Navajo-Hopi Nations,Flagstaff & Winslow News
Mon, Feb. 24

HEEF celebrates 10-year anniversary

<i>Tyler Tawahongva/NHO</i><br>
From left: Oneita Tootsie, Sam Tenakhongva, LuAnn Leonard, Vernon Kahe and Wayne Taylor.

<i>Tyler Tawahongva/NHO</i><br> From left: Oneita Tootsie, Sam Tenakhongva, LuAnn Leonard, Vernon Kahe and Wayne Taylor.

KYKOTSMOVI, Ariz. - The Hopi Education Endowment Fund (HEEF) celebrated its 10th anniversary this past month. HEEF is an organization established by the Hopi Tribal Council when Ordinance 54 was passed to establish a fund to help Hopi students pursuing post-secondary degrees. According to Executive Director LuAnn Leonard, "We were only hoping to get $1 million, but were awarded $10 million."

Since then due to a sound investment portfolio, the fund has grown to around $16 million, even after awarding $6 million in scholarships. According to Wayne Taylor, "In the past three to four years during the financial crisis, particularly 2007-2008, a lot of people lost half of their investments." Fortunately, HEEF managed to withstand the crisis.

Hopi Foundation Executive Director Barbara Poley, a founding member of the HEEF board, stated, "It was an honor to be invited to participate on the board. At the time I was developing my own organization, but when one spends so much time creating a new baby it is difficult to walk away from nurturing its growth from scratch."

Poley also stated that one of her proudest moments was hiring Luann Leonard as Executive Director. Leonard stated, "I came to realize the best thing for the new organization and the people was if we had one of our own - for Hopi, by Hopi - as the head, and the rest is history."

Taylor recalled, "We saw a lot of issues [12 years ago.] Students were going to school in spring and the council would still be deliberating on the budget and students couldn't pay for their books and tuition." This prompted Ordinance 54.

HEEF now is one of the most stable and enduring organizations of the Hopi Tribe and is meeting its first priority of ensuring college students are getting sufficient support. Taylor recalled a trip to Washington, D.C. He passed through the big cities and the many people living there. He saw the majestic buildings in Washington, D.C. and the military display of the might of the U.S. He realized that we have to live within the new world. This was, and still is one of the visions of HEEF to enable success and excellence. He is pleased with HEEF's progress in the last 10 years and envisions building a college on the Hopi Reservation someday.

Some of the highlights in the past 10 years that makes HEEF a unique organization is that it is one of the first of its kind in Indian Country and takes advantage of a special IRS code which recognizes the unique sovereign status of federally recognized tribes. HEEF has been recognized by prestigious organization as a model including Harvard University's Honoring Nations program. They have been asked to present at conferences and other tribes come to visit Hopi to learn about setting up their own endowment funds.

Another recent highlight is the establishment of a scholarship in conjunction with Arizona Public Service. According to Leonard, "Over the next four years, there is $90,0000 that will be awarded." The unique thing about this scholarship is that HEEF wrote into the scholarship that recipients must serve 40 hours of community service in their chosen career field. She says the goal is to bring students back and work for their own people where they are needed.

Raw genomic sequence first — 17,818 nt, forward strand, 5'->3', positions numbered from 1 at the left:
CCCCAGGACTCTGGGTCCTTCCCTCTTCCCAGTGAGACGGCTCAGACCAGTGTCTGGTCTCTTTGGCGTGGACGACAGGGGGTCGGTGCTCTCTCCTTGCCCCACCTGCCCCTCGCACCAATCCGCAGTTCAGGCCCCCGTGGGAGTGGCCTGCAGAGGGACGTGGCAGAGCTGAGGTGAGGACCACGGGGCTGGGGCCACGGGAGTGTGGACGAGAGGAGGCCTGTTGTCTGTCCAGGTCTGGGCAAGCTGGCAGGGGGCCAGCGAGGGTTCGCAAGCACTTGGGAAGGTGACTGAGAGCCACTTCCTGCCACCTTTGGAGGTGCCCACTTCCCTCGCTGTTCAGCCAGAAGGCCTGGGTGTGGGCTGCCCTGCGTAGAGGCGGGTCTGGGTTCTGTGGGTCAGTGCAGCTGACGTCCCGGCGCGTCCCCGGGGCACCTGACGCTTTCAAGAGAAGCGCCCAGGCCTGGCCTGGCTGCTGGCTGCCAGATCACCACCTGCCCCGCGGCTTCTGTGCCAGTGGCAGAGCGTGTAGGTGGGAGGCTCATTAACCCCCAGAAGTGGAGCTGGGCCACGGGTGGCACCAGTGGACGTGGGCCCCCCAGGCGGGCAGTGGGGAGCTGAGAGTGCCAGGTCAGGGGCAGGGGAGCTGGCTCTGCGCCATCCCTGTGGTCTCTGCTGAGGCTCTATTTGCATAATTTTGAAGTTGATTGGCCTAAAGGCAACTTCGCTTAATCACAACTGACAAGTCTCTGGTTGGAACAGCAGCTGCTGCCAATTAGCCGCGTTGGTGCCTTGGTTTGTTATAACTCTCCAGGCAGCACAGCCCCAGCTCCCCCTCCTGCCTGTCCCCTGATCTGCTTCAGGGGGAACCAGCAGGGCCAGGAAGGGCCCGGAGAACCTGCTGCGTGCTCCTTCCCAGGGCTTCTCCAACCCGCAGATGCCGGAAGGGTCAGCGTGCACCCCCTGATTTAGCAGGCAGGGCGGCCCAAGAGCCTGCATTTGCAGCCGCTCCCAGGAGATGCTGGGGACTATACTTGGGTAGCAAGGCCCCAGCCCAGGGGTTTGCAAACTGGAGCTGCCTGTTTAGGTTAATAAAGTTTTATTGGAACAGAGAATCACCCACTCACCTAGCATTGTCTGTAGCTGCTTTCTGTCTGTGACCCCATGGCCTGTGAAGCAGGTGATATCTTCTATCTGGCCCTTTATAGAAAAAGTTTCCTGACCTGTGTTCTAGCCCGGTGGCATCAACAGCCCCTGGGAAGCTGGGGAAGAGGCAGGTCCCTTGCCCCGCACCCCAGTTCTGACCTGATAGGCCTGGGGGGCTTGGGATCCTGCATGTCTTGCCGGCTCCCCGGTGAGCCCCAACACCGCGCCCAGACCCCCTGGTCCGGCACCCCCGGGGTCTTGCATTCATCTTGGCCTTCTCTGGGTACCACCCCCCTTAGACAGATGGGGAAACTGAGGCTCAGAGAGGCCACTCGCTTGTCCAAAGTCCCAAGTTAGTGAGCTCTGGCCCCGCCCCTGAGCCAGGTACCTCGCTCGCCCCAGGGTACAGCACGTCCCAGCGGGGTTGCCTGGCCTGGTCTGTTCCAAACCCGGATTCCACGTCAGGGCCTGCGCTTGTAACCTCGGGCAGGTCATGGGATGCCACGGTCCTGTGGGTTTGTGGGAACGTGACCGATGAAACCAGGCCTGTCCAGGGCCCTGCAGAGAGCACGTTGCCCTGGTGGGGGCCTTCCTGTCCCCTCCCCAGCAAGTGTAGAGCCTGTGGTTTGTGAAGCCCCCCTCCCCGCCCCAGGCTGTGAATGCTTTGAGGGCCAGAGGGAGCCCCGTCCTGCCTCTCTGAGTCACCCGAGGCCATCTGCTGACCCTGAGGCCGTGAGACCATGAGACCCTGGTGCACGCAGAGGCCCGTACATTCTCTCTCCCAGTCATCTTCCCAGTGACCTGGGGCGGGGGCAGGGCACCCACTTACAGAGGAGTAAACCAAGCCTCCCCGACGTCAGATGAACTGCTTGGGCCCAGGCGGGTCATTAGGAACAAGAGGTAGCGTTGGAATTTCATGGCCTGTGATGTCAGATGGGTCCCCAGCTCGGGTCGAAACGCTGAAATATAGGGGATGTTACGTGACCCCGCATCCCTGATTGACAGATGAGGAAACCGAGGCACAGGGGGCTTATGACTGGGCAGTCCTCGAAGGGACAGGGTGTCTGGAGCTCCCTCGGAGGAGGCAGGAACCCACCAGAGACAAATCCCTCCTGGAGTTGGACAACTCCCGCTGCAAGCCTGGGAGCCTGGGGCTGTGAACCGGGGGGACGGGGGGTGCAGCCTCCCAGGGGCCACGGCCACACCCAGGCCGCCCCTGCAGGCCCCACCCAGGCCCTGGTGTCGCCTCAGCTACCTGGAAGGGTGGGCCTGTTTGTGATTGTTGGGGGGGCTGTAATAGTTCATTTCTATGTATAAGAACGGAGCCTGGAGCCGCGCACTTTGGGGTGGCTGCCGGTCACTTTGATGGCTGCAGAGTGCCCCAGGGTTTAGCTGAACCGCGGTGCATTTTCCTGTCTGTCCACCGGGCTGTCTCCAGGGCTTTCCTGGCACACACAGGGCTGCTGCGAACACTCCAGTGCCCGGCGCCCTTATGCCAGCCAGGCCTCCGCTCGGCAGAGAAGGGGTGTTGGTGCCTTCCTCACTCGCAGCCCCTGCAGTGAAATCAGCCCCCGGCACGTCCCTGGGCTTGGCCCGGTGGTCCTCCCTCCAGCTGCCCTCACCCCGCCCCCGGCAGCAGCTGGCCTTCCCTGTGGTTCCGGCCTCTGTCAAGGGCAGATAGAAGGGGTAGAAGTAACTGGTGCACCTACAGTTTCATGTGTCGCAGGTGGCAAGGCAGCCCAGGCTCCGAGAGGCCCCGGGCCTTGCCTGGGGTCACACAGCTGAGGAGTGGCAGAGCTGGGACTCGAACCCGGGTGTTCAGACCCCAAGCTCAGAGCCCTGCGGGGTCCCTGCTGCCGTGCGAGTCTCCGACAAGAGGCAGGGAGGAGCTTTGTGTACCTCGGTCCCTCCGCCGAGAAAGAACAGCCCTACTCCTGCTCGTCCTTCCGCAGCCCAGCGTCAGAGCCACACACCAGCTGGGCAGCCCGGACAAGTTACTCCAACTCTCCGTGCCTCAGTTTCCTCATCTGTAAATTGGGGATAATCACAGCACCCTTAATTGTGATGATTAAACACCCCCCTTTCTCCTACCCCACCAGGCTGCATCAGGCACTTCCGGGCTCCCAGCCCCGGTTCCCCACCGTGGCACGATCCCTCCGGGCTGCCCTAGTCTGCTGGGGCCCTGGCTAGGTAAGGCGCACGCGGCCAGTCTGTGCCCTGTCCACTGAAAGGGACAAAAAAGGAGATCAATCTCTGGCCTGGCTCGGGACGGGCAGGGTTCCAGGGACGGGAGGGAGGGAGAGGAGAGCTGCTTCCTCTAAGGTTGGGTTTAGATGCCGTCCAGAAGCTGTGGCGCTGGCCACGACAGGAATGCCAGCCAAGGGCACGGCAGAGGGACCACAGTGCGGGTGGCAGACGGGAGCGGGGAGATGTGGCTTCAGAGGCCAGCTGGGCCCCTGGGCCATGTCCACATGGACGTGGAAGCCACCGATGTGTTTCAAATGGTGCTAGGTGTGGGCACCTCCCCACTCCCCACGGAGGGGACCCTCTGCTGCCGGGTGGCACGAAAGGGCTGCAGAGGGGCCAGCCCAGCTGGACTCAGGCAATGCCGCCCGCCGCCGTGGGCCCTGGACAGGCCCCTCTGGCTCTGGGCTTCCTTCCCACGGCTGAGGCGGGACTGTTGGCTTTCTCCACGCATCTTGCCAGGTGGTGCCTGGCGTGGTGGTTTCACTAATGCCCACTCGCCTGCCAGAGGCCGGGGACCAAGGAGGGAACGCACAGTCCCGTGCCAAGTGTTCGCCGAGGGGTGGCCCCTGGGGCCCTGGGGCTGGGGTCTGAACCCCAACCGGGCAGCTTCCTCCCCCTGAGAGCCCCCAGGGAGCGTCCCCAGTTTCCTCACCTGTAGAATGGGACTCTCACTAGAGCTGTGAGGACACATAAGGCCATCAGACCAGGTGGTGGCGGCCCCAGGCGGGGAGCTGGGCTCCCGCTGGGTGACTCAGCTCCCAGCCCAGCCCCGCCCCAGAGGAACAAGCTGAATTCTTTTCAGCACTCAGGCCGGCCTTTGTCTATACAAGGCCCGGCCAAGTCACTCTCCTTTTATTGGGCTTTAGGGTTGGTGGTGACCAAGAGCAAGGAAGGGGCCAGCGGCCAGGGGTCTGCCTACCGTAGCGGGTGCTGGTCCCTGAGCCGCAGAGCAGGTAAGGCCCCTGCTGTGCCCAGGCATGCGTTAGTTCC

Leonard added, "Many times we are asked, 'how many students do we serve, where are they attending and do they come home after they finish their education?' Each student is an investment in the infrastructure of the Hopi people."

Throughout the year, HEEF holds different fundraising events such as an auction. However, this year, they will be holding a benefit sale in March at the Heard Museum where they will be selling Hopi art. Leonard states, "It's hard to give $500 but not as hard for Hopi artists to make things for $500 to donate to the sale."

HEEF is continually finding ways to raise funds and have worked with lawyers executing wills, individual donor corporations and the State of Arizona. Taylor added that the Board has embarked on a renewed fund raising campaign. The Hopi Tribal Council also has a vested interest through mining and land lease contracts to have some of these payments go towards education goals.

He stated, "We also need to help Hopis and friends of Hopis understand that if they are paying federal income tax that they can reduce their tax while at the same time help meet Hopis educational dreams by making tax deductible contributions to HEEF."

On Nov. 19, HEEF held an open house for the community to join in its celebration. Attendees were shown a movie that featured doctoral student Monica Kahe. Kahe's 5-year-old daughter mimics her mother by pretending to study and carrying a bag around. The film also showed the history of HEEF and past Board members and events.

Chief Loloma was featured in stating that we as Hopi need to learn to live in the this new culture. Education was previously out of reach of many Hopis, but with the work of HEEF, they look forward to making the educational dreams come true for Hopi students.

For more information about HEEF, visit

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